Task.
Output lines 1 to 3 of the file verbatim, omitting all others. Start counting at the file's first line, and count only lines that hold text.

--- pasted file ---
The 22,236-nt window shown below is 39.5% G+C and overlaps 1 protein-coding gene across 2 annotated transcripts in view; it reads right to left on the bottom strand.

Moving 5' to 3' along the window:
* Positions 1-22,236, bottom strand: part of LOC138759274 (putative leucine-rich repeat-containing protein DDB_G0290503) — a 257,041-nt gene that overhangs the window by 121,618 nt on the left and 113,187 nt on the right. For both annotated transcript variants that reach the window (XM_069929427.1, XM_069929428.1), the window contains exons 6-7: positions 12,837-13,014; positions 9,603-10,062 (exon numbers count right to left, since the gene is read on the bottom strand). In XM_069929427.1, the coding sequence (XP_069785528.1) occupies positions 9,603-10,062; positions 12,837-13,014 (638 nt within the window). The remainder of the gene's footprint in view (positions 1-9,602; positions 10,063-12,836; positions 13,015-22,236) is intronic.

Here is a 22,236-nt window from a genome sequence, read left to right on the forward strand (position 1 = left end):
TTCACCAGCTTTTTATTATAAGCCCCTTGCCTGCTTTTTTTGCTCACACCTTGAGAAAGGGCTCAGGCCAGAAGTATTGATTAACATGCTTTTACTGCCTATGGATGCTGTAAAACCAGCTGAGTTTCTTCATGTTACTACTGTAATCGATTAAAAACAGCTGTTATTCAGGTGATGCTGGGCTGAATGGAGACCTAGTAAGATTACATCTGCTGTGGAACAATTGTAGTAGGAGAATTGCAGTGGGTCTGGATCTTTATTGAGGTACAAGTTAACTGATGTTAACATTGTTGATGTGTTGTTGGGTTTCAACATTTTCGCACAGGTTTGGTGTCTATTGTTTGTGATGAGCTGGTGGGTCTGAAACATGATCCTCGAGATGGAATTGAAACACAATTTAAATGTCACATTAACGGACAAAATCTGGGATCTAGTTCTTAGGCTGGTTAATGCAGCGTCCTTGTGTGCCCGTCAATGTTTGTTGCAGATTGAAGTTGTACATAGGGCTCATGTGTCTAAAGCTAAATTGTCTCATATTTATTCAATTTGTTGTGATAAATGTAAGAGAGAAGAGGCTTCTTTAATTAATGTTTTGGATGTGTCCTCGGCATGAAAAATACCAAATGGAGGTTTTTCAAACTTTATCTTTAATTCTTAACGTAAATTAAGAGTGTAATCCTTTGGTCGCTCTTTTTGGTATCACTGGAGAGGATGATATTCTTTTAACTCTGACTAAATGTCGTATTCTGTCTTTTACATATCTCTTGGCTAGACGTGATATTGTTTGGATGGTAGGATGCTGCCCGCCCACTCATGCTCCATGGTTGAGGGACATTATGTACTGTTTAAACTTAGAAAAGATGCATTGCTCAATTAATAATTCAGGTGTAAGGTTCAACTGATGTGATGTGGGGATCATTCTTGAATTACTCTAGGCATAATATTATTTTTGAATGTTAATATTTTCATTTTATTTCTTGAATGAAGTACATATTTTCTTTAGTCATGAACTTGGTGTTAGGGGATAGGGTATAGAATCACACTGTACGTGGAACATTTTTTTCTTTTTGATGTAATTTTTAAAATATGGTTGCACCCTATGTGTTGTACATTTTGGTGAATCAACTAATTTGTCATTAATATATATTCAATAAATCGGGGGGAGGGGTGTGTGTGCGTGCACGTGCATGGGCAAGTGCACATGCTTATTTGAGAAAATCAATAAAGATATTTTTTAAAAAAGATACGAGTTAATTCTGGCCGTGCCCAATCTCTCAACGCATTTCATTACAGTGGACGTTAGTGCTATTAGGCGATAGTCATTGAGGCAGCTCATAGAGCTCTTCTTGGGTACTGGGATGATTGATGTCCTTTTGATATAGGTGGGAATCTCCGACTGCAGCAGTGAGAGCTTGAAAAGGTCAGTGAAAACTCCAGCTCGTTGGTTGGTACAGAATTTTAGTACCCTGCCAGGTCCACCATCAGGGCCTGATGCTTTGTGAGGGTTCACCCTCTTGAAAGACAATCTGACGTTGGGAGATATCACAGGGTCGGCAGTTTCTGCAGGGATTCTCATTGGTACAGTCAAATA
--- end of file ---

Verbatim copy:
The 22,236-nt window shown below is 39.5% G+C and overlaps 1 protein-coding gene across 2 annotated transcripts in view; it reads right to left on the bottom strand.

Moving 5' to 3' along the window:
* Positions 1-22,236, bottom strand: part of LOC138759274 (putative leucine-rich repeat-containing protein DDB_G0290503) — a 257,041-nt gene that overhangs the window by 121,618 nt on the left and 113,187 nt on the right. For both annotated transcript variants that reach the window (XM_069929427.1, XM_069929428.1), the window contains exons 6-7: positions 12,837-13,014; positions 9,603-10,062 (exon numbers count right to left, since the gene is read on the bottom strand). In XM_069929427.1, the coding sequence (XP_069785528.1) occupies positions 9,603-10,062; positions 12,837-13,014 (638 nt within the window). The remainder of the gene's footprint in view (positions 1-9,602; positions 10,063-12,836; positions 13,015-22,236) is intronic.